NOTE: Recently at Adobe MAX, all attendees (including me) were given a Fuji X T10 mirrorless camera with an 18-55mm lens. At retail this set up goes for about $1,100 when not on sale. Right now Im in the market for a new camera. Im borrowing a Lumix GX7 from a friend and Ive played with various Sony cameras. To finally have my own mirrorless to play with is pretty awesome. Im carrying this camera with me everywhere. The Key Specs: Lets get the specs out of the way. Shoots 16.3 megapixels Uses SD cards Shoots both JPEG and RAW ISO: 6400 and … [Read more...] about A Look at the Fuji X T10: It’s Making Photography Fun Again
If you've had the pleasure of converting film slides of days gone by to the digital format, you may have experienced that bittersweet feeling of excitement mingled with a tinge of disappointment upon first viewing the dust, debris and tiny fibers accumulated by storage over the years in the scanned result. Building on a recent post, Digitally Converting Slides and Negatives with Jumbl, in this video tutorial we'll take a look at a few simple techniques to help reverse the ravages of time and bring new life back to these important keepsakes by … [Read more...] about Tips for Restoring Scanned Slides and Negatives
Getting great shots of the moon is not as easy as it sounds. I recently tried to get some new shots and learned a few things along the way. Scouting the Shot One of the first things I needed to do was scout my location. I had to rely on internet and an app called PhotoPills. This allowed me to understand where the moon was going to be and help me find a location away from any light pollution. I knew I had to go south of the city and ended up with an amazing location. The Right Lens Now you need to get that great moon shot. To do so you will … [Read more...] about How to Photograph and Composite the Moon
I have a couple presets I use often. Some I created from scratch and a few Ive tweaked off of other presets I've collected over the years. I find if I shoot certain events, I know exactly how I need to tweak things. Instead of having to make the adjustments on every image, just save a preset. Its actually quite easy to do. Here I have my image and apply a current preset but I keep needing to make adjustments: 2. After I made some adjustments I want to save it as a new Preset: 3. All I need to do is click Develop>New Preset: 4. … [Read more...] about How to create your own Preset in Adobe Lightroom
With the popularity of film finding its way into photographer's hands, headlines are still reading, Why Film is Better than Digital and Comparing Film vs Digital. Isnt the Debate Over? At the starting point of digital photography, people once thought that film was going to be a dying art. A movie quote instantly comes to mind: -- spoken from a man whom is brought out to be piled onto a wagon carrying dead bodies to be disposed of in the movie, Monty Python and the Holy Grail. Film is far from dead and isn't exactly going to go away it seems... … [Read more...] about It Isn’t Film vs Digital Any Longer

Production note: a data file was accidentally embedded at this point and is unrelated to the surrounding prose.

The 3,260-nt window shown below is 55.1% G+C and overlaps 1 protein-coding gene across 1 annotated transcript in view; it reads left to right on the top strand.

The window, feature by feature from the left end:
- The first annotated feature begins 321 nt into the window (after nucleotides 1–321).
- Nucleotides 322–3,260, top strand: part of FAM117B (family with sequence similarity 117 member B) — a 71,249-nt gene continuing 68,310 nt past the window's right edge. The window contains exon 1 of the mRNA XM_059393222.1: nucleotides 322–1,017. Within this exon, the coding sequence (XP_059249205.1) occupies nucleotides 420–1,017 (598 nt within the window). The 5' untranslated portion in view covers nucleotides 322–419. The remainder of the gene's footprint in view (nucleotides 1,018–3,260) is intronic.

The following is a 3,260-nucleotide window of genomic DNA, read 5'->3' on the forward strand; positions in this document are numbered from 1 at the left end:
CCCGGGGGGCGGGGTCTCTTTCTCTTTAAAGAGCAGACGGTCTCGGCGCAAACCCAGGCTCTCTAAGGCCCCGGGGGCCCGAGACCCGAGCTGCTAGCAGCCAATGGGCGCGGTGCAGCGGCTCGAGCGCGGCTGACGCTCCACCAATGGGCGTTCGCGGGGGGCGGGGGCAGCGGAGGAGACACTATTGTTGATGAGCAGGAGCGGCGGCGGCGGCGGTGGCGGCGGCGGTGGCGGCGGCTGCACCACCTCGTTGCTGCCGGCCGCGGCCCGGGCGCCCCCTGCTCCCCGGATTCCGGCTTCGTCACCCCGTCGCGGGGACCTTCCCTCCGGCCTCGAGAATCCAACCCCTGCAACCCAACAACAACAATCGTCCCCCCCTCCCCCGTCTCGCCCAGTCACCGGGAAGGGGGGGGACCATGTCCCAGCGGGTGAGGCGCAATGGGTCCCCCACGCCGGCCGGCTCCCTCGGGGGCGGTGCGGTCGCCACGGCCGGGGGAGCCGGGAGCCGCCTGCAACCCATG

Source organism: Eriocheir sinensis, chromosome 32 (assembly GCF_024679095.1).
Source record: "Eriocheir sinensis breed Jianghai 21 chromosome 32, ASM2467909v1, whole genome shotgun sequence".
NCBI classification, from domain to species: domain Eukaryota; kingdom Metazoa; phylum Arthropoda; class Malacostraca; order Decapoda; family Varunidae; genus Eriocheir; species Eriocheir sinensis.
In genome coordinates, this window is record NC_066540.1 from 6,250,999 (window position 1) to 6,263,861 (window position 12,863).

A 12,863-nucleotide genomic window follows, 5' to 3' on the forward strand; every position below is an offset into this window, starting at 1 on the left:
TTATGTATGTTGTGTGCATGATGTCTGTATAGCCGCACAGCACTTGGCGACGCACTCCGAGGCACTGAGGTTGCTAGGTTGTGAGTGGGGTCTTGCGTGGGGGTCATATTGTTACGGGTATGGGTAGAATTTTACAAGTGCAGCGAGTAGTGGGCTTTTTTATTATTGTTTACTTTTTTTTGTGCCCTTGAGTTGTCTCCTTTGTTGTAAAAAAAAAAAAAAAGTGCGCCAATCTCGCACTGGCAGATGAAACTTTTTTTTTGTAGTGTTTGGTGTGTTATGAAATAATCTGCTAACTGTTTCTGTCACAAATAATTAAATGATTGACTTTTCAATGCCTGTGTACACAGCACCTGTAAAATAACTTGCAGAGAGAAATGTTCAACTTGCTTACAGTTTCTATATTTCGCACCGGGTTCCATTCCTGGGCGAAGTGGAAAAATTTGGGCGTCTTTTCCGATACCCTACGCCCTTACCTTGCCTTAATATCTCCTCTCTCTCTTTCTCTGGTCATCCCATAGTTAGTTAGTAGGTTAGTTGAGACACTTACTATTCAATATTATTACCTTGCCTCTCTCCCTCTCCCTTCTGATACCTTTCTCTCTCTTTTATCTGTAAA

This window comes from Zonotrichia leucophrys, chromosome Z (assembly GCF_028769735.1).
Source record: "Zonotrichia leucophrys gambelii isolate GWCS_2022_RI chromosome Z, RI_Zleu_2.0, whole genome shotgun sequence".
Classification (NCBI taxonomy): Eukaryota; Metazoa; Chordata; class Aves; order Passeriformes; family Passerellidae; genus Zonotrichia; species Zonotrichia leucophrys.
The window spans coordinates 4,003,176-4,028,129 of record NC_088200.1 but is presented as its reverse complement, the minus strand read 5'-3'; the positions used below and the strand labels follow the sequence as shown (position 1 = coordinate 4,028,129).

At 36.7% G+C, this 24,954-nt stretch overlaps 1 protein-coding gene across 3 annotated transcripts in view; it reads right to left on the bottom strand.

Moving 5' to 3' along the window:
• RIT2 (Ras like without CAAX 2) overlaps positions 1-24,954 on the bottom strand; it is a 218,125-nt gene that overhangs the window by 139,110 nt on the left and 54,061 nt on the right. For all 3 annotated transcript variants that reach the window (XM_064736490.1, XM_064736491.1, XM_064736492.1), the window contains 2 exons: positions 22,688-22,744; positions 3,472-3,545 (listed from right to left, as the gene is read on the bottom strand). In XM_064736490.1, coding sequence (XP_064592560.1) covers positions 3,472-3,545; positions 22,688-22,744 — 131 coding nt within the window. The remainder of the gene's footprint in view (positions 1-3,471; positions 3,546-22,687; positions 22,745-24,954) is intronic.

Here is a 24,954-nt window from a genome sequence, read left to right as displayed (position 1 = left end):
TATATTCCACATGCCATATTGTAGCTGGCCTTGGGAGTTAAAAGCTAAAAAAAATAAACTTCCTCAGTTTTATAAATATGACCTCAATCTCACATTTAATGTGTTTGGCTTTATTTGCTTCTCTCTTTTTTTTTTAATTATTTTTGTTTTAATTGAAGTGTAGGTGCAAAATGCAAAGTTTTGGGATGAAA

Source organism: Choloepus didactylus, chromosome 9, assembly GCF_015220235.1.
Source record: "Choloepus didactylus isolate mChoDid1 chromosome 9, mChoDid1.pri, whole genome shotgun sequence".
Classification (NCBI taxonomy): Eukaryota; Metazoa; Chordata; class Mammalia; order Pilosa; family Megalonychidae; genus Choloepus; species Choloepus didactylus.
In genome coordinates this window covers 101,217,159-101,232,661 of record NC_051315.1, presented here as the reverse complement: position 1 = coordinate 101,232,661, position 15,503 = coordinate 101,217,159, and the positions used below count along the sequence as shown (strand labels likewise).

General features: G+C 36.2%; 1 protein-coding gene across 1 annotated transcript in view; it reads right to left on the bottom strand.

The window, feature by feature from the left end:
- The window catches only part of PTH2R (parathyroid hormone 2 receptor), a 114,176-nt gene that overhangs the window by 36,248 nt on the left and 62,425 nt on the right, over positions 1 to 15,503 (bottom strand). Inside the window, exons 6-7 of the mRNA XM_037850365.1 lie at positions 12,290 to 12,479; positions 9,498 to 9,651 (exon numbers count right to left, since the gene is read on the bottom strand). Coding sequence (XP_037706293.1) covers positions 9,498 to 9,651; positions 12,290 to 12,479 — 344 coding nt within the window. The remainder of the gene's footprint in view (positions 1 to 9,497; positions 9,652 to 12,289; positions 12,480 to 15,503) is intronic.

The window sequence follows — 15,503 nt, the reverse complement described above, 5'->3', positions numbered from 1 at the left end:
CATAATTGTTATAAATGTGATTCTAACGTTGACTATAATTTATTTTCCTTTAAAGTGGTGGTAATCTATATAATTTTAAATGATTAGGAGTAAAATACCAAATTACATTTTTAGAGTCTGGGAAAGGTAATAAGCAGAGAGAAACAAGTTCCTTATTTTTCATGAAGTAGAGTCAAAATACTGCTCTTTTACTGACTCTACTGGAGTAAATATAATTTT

A common question that is asked in many photography social media forums is for recommendations on where to find a location that meets specific needs. In most cases there will be a nice location already submitted to Shootipedia. Shootipedia is a website that was created to allow photographers to find and share locations that they have shot at. I'm finding I use this resource more and more lately. http://www.shootipedia.com/ If you are in an area where theres not a lot of references, get involved. Let others know to mark those places. If you … [Read more...] about How to Find Your Perfect Location for a Photo Shoot?
There are occasions when a subjects skin only has a few trouble spots that could use light retouching. For that, I like to use a simple fade selection with the patch tool, and I want to share that technique today. In this photo, my very sad looking daughter has a few spots Id like to touch up on her forehead, nose, and under her eyes. I do want to preserve most of the wrinkle above her eyebrows, as it is part of her expression, but some of the shadowing is a little strange and makes the skin look uneven. I will be using the patch tool, but … [Read more...] about Using the Fade Selection Tool in Photoshop for Skin Imperfections